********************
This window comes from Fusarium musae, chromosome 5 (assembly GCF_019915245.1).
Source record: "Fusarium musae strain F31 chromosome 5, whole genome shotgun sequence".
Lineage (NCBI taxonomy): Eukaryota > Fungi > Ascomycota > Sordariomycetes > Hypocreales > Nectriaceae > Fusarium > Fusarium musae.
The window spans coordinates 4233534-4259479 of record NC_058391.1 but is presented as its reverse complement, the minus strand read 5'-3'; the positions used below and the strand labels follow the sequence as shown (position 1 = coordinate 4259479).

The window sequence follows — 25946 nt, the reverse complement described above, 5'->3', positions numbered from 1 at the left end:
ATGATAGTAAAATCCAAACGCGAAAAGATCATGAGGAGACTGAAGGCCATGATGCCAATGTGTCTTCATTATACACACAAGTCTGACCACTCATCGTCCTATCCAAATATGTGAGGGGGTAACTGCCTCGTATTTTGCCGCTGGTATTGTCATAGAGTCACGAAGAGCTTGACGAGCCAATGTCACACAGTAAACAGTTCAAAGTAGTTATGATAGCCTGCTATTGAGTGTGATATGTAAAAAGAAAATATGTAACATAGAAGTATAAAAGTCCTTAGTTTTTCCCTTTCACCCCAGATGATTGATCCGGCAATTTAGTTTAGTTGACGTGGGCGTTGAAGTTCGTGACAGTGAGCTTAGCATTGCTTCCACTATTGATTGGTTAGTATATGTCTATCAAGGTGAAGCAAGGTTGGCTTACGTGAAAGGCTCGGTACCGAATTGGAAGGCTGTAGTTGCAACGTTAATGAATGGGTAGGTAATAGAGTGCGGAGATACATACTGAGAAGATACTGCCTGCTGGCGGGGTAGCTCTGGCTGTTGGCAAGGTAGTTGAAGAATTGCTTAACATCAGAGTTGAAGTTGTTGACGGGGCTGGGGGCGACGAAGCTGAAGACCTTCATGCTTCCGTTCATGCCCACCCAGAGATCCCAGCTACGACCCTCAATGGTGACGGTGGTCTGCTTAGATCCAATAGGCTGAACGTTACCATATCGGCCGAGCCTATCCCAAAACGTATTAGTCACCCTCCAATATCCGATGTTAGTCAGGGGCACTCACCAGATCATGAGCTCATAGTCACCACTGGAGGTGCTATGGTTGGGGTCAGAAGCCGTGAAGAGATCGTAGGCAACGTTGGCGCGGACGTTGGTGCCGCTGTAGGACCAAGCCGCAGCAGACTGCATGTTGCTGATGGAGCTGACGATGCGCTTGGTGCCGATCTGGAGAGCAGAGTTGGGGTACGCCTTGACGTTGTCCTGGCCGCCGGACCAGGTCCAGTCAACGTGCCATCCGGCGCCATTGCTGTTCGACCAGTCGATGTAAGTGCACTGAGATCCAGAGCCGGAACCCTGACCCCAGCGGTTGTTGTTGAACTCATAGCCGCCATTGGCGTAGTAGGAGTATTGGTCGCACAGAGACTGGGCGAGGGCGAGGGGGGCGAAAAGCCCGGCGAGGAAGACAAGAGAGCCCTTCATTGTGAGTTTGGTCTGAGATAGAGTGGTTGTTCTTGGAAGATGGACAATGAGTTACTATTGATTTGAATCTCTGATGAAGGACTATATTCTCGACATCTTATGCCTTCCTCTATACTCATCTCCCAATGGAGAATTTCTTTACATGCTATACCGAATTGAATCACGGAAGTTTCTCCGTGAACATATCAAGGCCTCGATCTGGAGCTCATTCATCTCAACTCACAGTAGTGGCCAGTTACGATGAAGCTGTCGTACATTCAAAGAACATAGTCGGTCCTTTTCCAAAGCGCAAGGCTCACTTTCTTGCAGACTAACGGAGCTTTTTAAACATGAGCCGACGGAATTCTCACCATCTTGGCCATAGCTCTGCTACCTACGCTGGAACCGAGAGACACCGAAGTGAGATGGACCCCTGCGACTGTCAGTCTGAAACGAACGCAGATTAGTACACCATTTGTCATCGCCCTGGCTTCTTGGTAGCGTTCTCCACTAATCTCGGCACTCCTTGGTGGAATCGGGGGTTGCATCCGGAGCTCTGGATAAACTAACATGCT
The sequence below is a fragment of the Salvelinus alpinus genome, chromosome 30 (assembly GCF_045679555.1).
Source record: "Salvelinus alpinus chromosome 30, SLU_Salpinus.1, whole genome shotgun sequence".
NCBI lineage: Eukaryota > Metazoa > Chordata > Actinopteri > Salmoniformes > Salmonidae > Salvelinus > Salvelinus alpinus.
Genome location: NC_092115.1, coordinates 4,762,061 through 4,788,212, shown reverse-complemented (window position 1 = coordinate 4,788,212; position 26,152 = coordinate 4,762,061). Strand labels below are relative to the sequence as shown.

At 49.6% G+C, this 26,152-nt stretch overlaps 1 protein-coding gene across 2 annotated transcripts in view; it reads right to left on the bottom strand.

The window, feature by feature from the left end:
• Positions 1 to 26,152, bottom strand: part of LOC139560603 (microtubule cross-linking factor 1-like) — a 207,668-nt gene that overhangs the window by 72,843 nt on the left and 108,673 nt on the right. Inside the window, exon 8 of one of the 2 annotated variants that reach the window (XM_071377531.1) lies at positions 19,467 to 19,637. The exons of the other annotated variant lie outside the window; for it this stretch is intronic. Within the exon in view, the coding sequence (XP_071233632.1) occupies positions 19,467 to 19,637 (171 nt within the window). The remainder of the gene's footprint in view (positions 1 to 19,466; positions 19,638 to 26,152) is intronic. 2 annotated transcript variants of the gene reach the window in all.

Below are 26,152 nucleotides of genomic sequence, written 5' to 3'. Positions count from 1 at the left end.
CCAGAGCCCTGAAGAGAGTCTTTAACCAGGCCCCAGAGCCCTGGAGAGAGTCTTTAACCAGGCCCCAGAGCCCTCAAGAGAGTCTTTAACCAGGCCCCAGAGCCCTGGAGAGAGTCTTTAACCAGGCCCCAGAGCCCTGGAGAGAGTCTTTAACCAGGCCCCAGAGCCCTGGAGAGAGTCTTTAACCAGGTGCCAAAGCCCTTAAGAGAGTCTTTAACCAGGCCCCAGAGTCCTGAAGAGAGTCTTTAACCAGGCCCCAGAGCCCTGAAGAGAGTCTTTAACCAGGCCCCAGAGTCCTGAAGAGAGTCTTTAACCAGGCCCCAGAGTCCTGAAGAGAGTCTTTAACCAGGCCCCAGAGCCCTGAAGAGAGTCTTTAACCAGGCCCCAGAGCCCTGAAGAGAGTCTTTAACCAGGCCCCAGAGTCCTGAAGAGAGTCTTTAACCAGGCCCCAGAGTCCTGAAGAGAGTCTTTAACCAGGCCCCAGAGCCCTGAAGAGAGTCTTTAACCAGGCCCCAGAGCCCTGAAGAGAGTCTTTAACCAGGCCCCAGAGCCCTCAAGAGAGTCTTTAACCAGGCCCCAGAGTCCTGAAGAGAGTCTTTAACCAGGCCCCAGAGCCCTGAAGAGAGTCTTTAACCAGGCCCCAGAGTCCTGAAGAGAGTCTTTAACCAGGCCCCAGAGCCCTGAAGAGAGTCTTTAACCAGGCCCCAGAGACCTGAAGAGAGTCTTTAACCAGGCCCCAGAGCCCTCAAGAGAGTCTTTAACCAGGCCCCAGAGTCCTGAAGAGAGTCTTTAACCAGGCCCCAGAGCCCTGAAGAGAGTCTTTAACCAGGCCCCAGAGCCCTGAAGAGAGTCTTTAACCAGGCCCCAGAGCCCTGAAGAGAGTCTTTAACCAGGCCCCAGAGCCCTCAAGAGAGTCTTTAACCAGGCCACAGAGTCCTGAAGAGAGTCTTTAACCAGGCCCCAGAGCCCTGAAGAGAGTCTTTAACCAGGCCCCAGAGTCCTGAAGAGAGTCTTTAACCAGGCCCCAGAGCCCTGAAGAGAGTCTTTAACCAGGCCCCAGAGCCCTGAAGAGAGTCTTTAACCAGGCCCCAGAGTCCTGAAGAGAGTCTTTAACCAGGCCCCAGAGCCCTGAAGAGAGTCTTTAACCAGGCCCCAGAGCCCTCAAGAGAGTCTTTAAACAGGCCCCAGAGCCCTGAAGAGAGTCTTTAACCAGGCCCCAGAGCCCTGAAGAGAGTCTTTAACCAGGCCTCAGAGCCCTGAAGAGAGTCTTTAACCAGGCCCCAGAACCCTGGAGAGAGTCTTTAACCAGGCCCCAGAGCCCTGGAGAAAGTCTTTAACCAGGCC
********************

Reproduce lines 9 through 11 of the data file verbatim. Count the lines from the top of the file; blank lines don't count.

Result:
NCBI lineage: Eukaryota > Metazoa > Chordata > Actinopteri > Salmoniformes > Salmonidae > Salvelinus > Salvelinus alpinus.
Genome location: NC_092115.1, coordinates 4,762,061 through 4,788,212, shown reverse-complemented (window position 1 = coordinate 4,788,212; position 26,152 = coordinate 4,762,061). Strand labels below are relative to the sequence as shown.

At 49.6% G+C, this 26,152-nt stretch overlaps 1 protein-coding gene across 2 annotated transcripts in view; it reads right to left on the bottom strand.